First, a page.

After the algorithm had identified Klf13, the researchers investigated whether such a genetic insult could really trigger neurodevelopmental disorders. Due to the ethical and scientific limitations of studying human fetuses, the researchers instead used genetically modified mice. These studies were based in part on some of the same mouse models that are used to investigate 15q13.3 syndrome and mice that have had the Klf13 gene switched off.
“Our primary mouse model has previously been thoroughly tested and found to be highly representative of the 15q13.3 syndrome. In addition, we also tested the Klf13 knockout mouse and found that it reproduces the features of anxiety present among people with autism spectrum disorders or schizophrenia,” says Navneet A. Vasistha, adding:
Although such animal experiments will always be subject to reservations and we must interpret the data carefully, mouse models are nevertheless an important tool for answering the ethical and scientific questions when studying human brain tissue.
Next step: genetic studies of people
Navneet A. Vasistha says that the study only relates to the influence of one gene on the early stages of neurodevelopment – and not the influence of when and how much other genes and gene combinations have.
“We only investigated one genetic insult, 15q13.3, but several other types of genetic insults are indicated for neurodevelopmental disorders,” explains Navneet A. Vasistha, who says that other research groups can help to clarify many unanswered questions.
“Neurodevelopmental disorders are typically so complex that discerning what kind of genetic insults trigger each disorder is difficult, and our study is only an initial small step. Many research groups need to investigate when the other genes associated with neurodevelopmental disorders are expressed in the cells and how they affect the development of the disorder,” says Navneet A. Vasistha, who says that, according to previous research, most cases of schizophrenia are triggered through interaction between genetic and environmental insults.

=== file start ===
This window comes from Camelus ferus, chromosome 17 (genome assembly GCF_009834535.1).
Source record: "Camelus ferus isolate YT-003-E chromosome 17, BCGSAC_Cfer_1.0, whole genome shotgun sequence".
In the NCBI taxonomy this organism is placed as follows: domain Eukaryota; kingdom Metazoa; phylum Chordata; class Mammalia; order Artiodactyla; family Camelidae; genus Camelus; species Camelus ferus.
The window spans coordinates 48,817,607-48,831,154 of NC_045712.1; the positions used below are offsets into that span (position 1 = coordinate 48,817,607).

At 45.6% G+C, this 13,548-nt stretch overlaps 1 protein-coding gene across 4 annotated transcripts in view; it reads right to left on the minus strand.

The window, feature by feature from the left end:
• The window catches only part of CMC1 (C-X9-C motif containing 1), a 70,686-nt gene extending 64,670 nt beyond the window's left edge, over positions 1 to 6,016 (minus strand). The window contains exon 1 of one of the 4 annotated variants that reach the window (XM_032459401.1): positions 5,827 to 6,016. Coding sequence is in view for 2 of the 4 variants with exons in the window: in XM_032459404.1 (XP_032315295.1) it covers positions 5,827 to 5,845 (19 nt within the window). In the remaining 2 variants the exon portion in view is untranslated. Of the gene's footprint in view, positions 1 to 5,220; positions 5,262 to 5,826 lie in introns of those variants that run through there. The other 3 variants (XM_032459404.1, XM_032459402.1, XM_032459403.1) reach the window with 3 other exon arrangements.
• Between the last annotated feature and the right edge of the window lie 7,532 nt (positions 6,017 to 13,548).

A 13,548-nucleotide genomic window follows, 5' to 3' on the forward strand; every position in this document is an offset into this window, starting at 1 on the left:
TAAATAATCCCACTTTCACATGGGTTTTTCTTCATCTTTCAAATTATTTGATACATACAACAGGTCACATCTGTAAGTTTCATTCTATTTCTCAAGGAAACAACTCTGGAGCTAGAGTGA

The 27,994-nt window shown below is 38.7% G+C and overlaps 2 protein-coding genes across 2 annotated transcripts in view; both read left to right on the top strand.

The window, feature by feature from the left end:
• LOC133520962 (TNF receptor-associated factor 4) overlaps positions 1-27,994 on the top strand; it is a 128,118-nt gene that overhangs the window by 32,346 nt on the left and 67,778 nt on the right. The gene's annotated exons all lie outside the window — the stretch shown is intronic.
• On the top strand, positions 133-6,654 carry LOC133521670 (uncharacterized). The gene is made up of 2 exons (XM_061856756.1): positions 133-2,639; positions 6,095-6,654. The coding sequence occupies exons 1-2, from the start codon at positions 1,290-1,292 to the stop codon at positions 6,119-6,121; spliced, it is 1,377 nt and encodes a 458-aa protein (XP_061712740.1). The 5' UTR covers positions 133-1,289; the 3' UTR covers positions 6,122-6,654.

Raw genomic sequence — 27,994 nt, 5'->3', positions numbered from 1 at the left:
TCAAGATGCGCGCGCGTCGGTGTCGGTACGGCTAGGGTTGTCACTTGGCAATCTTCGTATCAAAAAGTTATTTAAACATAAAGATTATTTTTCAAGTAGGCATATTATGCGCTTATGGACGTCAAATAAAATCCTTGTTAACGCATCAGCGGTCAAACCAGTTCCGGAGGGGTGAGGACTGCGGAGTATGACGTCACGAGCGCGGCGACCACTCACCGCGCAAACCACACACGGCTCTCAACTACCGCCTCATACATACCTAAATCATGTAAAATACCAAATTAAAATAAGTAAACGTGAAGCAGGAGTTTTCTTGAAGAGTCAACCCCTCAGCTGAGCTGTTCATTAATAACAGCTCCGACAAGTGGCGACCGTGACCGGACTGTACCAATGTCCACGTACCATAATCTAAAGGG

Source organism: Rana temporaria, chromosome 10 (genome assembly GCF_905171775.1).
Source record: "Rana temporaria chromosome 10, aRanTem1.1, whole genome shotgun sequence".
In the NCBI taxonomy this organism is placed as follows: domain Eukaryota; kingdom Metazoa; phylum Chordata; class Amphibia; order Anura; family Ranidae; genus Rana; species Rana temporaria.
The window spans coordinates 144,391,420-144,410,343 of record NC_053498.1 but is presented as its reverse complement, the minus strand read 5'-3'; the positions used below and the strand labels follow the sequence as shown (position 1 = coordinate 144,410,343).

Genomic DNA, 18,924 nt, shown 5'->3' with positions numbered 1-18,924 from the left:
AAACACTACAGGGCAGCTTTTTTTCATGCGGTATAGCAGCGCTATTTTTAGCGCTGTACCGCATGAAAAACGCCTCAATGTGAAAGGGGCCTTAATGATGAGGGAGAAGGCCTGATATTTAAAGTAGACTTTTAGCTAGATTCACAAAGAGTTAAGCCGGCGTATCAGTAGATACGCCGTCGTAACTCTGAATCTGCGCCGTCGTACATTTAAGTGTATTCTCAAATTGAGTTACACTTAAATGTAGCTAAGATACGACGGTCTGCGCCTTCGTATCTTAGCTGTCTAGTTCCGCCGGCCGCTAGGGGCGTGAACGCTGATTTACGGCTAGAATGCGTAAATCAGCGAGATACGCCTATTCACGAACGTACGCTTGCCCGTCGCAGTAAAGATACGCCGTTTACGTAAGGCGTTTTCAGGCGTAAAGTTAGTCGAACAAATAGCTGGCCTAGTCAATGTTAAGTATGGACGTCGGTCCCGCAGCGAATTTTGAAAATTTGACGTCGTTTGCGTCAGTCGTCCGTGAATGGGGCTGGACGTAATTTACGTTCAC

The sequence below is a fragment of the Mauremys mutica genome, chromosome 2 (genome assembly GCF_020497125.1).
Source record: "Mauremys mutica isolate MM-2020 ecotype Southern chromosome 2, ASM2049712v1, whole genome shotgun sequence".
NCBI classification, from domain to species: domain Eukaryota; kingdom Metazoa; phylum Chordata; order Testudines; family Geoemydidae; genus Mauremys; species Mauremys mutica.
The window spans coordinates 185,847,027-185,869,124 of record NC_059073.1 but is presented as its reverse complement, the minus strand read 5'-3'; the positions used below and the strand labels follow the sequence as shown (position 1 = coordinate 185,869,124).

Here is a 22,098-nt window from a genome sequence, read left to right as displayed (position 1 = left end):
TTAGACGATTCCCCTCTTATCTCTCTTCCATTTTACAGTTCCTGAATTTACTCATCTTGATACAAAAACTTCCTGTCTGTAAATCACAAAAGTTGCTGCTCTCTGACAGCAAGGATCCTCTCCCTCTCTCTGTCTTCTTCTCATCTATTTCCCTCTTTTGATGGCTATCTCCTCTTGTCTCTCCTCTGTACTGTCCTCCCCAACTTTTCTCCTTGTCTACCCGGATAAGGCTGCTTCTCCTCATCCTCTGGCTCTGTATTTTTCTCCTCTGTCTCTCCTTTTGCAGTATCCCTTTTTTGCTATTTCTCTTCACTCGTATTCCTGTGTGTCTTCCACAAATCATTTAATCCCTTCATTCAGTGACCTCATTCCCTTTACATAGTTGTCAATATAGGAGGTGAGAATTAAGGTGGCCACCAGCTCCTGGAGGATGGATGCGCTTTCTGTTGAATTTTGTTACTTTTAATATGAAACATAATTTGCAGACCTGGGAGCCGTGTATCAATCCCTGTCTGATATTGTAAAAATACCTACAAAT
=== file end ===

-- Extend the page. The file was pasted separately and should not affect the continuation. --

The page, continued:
“Typically, one gene does not act alone but interacts with many genes. Each of these genetic insults typically has a small effect, but the interaction can amplify this so that the disorder develops. We therefore need to carefully explore the other types of insults and try to find out which ones are most important for the individual disorder,” explains Navneet A. Vasistha, who says that knowing which genes are involved is extremely valuable and that this then offers the hope of developing future methods to restore the function of these genes.
“We cannot say anything about treatment based on this one study, but the study explains in which cells and at what times each gene is expressed. As soon as we know where and when the healthy gene is expressed, determining what happens when a specific gene is deleted is easier,” he says, adding that this knowledge may lead to methods to restore the function of cells where a specific gene is expressed .
“Once we know what is wrong, finding a cure for the insults and thus also for the neurodevelopmental disorders in the form of cell or gene therapies and classical drugs becomes much easier. This kind of analysis enables us to deliver more targeted treatment since people act differently depending on what kind of biological processes are involved. Future research can hopefully clarify genetic insults at the level of the individual and therefore how to treat them optimally in a personalised manner,” explains Navneet A. Vasistha.
In conclusion, he points out that stand-alone studies on mice are not enough. He and his colleagues are already actively investigating the effects of genetic insults among people based on roughly the same procedure: investigating gene expression among people at the embryonic stage and among children and adults by using the same approach as in the mouse study – except based on human data.